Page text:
Ranking the 14 Big Ten head football coaches from first to worst
These rankings could look much different a year from now
By Pat Harty
IOWA CITY, Iowa – This column ranks the 14 Big Ten head football coaches from first to worst based mostly on body of work, and on recent job performance along with the challenges and obstacles that come with each job.
For example, most would agree that having success at Ohio State is much easier than having success at Northwestern, which has the Big Ten’s toughest academic standards.
Ohio State almost always has either the best recruiting class in the Big Ten, or one of the best recruiting classes.
So, while that helps to win on a consistent basis, it also works against current Ohio State head coach Ryan Day in these rankings because he is perceived as having the best players and that means he should win.
- Pat Fitzgerald, Northwestern: The Big Ten’s second longest tenured head coach behind Kirk Ferentz has led the Wildcats to two Big Ten West Division titles since 2018, and to at least seven victories in nine seasons since taking over in 2006.
Fitzgerald, a former All-Big Ten linebacker at Northwestern in the mid-1990s, was only 31 years old when he was promoted to head coach in the wake of Randy Walker’s sudden and unexpected death on June 29, 2006.
Though he has had chances to leave his alma mater, Fitzgerald has stayed loyal to Northwestern, and as a result, Northwestern has stayed competitive for the most part.
Fitzgerald’s biggest problem has been sustaining success as evidenced by Northwestern finishing 3-9 last season and in 2019.
It seems the Wildcats often go from having a losing record to challenging for a conference title the next season.
No other head coach in the conference faces the kind of obstacles that Fitzgerald deals with at Northwestern from an academic requirement standpoint.
Northwestern’s stadium also leaves much to be desired, and its fan base is easily distracted from being so close to Chicago.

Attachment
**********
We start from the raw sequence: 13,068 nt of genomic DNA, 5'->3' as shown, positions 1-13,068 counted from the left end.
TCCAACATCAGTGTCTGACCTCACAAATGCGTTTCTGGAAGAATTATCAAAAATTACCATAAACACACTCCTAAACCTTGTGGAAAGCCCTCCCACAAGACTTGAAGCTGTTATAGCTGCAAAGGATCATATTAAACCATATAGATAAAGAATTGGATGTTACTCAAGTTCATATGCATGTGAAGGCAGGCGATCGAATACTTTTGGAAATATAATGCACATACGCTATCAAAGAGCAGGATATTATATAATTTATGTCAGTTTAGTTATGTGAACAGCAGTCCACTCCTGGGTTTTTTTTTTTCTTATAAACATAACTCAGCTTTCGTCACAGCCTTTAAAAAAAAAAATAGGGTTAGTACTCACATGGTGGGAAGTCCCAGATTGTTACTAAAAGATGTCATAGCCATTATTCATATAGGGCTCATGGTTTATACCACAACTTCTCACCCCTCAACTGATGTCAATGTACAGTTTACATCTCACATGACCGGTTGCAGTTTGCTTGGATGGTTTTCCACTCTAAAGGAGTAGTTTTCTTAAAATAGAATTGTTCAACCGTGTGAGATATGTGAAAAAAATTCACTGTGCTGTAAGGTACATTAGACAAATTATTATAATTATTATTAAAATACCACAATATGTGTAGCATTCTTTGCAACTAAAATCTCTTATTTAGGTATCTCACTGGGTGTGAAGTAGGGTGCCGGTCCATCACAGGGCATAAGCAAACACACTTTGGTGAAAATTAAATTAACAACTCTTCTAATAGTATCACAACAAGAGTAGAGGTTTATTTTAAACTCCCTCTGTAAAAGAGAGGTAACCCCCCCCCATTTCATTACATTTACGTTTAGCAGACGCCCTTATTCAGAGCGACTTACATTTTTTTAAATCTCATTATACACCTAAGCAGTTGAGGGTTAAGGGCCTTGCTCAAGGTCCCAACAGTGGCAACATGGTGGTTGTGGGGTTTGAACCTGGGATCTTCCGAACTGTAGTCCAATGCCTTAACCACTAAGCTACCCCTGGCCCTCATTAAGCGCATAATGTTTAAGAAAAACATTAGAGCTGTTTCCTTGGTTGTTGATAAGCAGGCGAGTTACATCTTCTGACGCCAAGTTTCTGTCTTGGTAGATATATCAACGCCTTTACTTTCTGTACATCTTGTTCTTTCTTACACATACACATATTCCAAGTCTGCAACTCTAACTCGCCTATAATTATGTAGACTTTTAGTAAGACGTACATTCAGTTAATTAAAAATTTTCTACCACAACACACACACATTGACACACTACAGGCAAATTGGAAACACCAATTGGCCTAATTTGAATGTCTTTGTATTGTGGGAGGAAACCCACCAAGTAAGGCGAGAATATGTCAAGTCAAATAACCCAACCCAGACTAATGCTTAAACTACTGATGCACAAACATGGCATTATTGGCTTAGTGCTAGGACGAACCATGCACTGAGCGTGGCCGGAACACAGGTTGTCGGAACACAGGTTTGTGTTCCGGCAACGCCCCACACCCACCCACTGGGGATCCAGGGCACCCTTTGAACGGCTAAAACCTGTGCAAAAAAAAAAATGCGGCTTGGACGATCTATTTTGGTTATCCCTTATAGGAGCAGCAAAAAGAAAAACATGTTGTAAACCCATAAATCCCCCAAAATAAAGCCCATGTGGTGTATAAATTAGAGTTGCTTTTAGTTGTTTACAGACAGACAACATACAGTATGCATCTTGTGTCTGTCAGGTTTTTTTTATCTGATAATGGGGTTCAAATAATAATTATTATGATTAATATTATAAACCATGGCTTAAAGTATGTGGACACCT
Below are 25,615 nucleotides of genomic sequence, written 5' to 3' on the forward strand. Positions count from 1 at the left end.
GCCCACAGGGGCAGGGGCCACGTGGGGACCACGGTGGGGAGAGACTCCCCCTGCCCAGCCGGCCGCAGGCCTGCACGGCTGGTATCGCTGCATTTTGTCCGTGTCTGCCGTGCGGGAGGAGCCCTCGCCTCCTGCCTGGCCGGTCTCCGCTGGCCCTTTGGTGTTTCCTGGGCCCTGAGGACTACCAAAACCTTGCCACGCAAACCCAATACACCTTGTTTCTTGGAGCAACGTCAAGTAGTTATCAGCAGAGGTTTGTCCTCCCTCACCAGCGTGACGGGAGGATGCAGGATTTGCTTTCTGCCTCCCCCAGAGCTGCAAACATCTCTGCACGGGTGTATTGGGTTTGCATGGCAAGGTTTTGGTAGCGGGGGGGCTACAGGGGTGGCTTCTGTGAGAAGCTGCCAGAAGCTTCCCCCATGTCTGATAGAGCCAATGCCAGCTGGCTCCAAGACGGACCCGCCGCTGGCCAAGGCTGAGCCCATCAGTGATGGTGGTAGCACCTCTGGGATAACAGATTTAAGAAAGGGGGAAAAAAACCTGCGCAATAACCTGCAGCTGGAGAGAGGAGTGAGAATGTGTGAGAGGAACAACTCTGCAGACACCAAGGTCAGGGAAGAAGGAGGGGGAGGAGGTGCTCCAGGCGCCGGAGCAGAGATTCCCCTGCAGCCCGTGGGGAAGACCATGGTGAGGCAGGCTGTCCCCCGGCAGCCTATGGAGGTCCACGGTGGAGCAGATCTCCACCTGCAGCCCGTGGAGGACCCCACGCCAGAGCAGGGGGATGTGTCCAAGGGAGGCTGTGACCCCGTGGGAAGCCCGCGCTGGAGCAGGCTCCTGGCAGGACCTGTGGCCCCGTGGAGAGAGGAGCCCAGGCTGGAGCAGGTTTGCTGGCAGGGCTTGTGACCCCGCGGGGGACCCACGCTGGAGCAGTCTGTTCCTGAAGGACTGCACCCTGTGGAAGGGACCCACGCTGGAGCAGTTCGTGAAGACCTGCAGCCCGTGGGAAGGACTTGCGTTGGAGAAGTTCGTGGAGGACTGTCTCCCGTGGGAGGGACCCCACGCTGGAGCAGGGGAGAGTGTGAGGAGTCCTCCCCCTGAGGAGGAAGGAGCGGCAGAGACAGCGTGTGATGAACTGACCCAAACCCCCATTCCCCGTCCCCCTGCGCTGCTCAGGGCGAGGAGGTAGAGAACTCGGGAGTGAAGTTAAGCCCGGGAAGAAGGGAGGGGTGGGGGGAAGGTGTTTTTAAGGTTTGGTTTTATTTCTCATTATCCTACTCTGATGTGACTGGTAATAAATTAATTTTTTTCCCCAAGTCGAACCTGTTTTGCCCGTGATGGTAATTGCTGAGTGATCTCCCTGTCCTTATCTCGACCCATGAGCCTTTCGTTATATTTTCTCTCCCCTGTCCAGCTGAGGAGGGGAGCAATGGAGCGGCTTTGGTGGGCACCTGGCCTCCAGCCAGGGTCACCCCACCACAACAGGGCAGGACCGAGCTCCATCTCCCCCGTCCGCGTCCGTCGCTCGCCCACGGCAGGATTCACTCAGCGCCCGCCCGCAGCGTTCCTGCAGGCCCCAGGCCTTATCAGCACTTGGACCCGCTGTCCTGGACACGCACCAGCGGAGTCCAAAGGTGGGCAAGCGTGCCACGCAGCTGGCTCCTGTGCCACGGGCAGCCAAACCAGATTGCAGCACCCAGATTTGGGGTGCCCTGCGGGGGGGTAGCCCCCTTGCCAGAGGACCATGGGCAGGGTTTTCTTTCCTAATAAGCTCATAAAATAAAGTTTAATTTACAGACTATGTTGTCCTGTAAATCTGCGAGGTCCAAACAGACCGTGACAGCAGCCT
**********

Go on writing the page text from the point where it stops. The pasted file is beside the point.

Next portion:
And yet, more times than not, Pat Fitzgerald builds a quality team and does more with less, including having a 9-7 record against Iowa.
2. Ryan Day, Ohio State: He took over a program that was hugely successful under his predecessor, Urban Meyer, and has since maintained a level of excellence.
Day has a 34-4 record in three seasons as the Ohio State head coach, including 23-1 in conference play. He was just recently given a contract extension and a raise that now pays him more than $9 million annually, and deservedly so.
But on the other hand, Day has sort of just picked up where Meyer left off as the Ohio State head coach. Meyer in seven seasons as the Ohio State head coach had an 83-9 record, including 54-4 in conference play.
He also left Day with a roster filled with future NFL players.
3. Jim Harbaugh, Michigan: He helped his cause by finally defeating Ohio State last season and by making the college playoff for the first time.
The glow has sort of rubbed off Harbaugh due to his lack of success against the Buckeyes and against instate rival Michigan State.
But he also has won at least 10 games in four of his eight seasons at his alma mater, and that combined with his success at San Diego and Stanford, and as the head coach for the San Francisco 49ers, demands respect.
Harbaugh has the distinction of coaching in the college playoff and in a Super Bowl.
4. Kirk Ferentz, Iowa: The nation’s longest tenured head coach seems to be getting better with age as Iowa has won 10 games in two of the last three seasons.
Iowa also won the Big Ten West Division last season and is considered one of the favorites to win it this season.
Ferentz doesn’t face the same academic requirements that Fitzgerald does at Northwestern. But sustaining success at a developmental program like Iowa, and in a state with a low population, also has its disadvantages.
The racial unrest from the summer of 2020 hurt the 66-year old Ferentz from an image standpoint, but it hasn’t stopped Iowa from having success.
Iowa has a 16-6 record over the past two seasons, and that says a lot about Kirk Ferentz’s ability to coach under tough circumstances.
Ferentz was given the edge over Wisconsin head coach Paul Chryst due mostly to Ferentz’s much larger body of work and because Iowa has finished above Wisconsin in the conference standings in each of the past two seasons.
5. Paul Chryst, Wisconsin: The Badgers have won three Big Ten West Division titles and just once have finished lower than second in the division during Chryst’s seven season as head coach at his alma mater.
And that came during the 2020 Covid-shortened season when Wisconsin’s roster was gutted by the pandemic.
Chryst only had a 19-19 record in three seasons as the Pittsburgh head coach.
But that didn’t stop Barry Alvarez from hiring Chryst to lead the program that Alvarez turned into a Big Ten power.
Alvarez trusted his instincts when hiring Chryst, and it has since paid dividends.
6. Bret Bielema, Illinois: The former Iowa defensive lineman and assistant coach has a very respectable 102-65 overall record as a college head coach.
He finished 68-24 during seven seasons as Barry Alvarez’s hand-picked successor at Wisconsin, but then his record slipped to 29-34 in five seasons at Arkansas.